With increased visibility, you can more clearly identify exactly where your successes lie and where you need to make changes to support the overall business. Heading after goals successfully is only possible when you have a good eye on the playing field and all the players.
Communication is the key to visibility and transparency in this regard. Visibility and transparency only work when the information garnered is used appropriately.
Technology can be the tool that makes this happen, but to improve your overall performance, strategic decisions need to be taken when opportunities present themselves.
The most successful businesses and supply chains are those which successfully identify and plan for problems before they become stumbling blocks. They identify where their weaknesses are so they can plug any gaps before they impact the overall business.
By turning a blind eye to weaknesses, you store up problems for the future.
Visibility and transparency should expose both these weaknesses and potential problems, which opens up opportunity – opportunity to solve them. This puts you ahead of the game and ready to rise to challenges as they present themselves.
Given that the 2018 customer is unlikely to hang around while you handle problems, you need to preempt them and prevent the customer from ever seeing a problem rear its head.
“Our endless pursuit is one of efficiency and informed decisions.”
This applies on both a macro and micro level.
At the micro level, errors in individual orders get flagged before the customer experiences a late delivery.
On the macro level, you know exactly how to respond if you have a warehouse fire on the other side of the world.
Visibility and transparency in this way is all about knowledge. Gain the knowledge about every facet of your supply chain and you then have the power to plan and to act. Performance is improved and mistakes are reduced. In turn, this has a positive effect on efficiencies and on reducing costs.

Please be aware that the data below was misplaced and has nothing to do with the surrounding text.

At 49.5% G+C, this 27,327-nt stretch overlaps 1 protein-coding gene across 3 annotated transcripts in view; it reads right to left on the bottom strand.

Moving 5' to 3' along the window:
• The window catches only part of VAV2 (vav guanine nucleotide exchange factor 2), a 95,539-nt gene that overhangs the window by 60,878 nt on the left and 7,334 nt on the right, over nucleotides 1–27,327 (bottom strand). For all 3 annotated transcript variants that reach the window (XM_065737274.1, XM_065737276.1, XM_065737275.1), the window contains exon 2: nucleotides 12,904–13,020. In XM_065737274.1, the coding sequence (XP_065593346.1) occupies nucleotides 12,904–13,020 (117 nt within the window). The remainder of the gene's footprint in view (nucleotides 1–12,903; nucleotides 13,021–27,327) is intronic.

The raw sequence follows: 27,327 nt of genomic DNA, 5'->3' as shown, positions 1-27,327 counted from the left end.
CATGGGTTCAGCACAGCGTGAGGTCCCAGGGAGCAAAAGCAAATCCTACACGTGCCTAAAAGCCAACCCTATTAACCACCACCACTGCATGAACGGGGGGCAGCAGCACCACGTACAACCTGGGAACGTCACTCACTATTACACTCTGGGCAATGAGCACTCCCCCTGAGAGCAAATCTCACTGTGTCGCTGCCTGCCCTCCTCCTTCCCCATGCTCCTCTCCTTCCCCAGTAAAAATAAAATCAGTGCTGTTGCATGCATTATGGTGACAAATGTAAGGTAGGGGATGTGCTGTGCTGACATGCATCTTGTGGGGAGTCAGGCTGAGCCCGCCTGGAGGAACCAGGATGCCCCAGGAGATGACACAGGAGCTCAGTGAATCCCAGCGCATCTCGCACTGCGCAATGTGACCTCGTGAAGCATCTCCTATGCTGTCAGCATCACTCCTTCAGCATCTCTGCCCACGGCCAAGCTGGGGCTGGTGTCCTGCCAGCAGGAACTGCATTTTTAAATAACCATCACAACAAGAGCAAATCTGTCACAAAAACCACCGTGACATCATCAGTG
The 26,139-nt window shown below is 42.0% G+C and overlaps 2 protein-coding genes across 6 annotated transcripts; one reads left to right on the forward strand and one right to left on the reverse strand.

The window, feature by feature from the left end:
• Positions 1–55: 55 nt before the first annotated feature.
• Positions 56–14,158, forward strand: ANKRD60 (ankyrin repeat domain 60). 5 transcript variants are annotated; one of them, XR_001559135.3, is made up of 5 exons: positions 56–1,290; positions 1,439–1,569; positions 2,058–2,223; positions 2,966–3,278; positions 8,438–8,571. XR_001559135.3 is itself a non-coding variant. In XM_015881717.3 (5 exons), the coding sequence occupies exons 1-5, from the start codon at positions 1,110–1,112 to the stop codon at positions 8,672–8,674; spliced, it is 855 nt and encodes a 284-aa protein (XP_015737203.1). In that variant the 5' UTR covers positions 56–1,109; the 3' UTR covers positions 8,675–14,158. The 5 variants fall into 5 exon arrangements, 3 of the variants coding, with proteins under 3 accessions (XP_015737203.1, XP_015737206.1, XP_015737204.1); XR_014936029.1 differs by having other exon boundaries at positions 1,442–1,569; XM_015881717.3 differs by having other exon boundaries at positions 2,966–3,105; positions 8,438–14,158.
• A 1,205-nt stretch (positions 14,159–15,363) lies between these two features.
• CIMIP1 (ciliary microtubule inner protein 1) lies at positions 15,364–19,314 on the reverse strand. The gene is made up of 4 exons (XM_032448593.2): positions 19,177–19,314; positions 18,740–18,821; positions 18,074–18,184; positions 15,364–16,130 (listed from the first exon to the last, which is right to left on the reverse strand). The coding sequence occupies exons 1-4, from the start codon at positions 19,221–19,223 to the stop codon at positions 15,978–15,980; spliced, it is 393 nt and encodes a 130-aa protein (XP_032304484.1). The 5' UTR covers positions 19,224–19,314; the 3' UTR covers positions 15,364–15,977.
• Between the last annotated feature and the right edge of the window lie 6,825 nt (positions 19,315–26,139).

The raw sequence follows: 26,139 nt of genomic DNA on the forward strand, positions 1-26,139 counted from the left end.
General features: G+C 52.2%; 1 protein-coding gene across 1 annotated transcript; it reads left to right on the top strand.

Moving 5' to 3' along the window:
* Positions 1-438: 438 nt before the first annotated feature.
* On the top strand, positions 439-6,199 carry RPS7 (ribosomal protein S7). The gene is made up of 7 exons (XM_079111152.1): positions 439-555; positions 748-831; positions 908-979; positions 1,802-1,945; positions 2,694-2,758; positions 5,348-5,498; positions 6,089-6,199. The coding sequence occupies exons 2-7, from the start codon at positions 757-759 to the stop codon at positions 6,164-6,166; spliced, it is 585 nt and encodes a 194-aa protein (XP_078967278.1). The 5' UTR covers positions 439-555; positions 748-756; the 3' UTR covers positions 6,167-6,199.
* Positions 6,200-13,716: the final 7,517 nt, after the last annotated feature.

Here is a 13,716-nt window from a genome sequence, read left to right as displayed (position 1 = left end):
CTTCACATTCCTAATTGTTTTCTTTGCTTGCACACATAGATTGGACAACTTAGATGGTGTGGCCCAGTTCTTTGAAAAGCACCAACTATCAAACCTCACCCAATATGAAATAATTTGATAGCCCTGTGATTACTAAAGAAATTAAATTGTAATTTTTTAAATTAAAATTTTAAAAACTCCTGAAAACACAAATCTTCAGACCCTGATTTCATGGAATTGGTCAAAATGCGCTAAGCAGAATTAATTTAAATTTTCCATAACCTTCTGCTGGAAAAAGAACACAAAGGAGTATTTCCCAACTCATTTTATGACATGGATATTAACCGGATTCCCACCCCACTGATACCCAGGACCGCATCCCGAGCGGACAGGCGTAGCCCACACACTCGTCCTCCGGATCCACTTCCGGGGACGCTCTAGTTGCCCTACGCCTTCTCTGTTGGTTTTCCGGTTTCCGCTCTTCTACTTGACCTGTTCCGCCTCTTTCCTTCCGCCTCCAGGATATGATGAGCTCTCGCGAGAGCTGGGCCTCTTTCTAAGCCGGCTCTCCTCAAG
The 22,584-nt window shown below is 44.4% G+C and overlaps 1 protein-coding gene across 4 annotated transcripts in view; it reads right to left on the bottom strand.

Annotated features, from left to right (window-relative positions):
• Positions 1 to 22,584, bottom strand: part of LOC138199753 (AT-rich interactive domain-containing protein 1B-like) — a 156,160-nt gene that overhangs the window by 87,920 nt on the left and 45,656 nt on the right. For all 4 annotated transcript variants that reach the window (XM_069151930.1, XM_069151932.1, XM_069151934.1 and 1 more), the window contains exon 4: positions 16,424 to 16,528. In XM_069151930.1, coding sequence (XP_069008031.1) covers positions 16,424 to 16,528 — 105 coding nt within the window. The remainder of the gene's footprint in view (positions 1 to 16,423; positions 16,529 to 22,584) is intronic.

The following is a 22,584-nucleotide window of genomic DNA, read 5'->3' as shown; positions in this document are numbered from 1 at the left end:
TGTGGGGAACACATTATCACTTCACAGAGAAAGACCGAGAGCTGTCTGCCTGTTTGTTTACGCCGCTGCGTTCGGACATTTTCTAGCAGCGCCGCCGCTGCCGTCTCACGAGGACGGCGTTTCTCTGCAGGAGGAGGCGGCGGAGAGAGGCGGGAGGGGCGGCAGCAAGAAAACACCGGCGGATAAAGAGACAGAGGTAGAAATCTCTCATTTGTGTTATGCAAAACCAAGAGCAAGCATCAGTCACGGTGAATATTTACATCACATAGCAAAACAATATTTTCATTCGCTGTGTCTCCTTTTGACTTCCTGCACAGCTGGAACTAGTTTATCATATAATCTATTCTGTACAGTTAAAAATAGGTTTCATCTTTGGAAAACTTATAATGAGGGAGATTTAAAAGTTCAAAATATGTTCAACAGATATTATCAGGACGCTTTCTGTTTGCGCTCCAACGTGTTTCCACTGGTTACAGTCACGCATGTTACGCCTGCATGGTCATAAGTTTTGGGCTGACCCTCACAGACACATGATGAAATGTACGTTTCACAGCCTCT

This also provides a boost to your business reputation. Following this action, you should see reliable growth.
The trick here is to combine two things: technology and insight. You can’t have the second without the first. Knowing which technology to use and how to deploy it is often the first hurdle.
However, the real challenge comes in analyzing the data and insights your technology should bring. This requires advanced skill.
Prioritizing visibility and transparency
Managing supply chains is about handling the constant bombardment of clashing priorities, so knowing that visibility and transparency are crucial is not the same as acting on these principles. However, the effects are evident throughout the business and in bottom-line success.
Our endless pursuit is one of efficiency and informed decisions. That is only possible when visibility and transparency are given the necessary attention.
Visibility and transparency are musts rather than choices for the health and success of the overall business.
This article originally appeared on All Things Supply Chain and was republished with permission.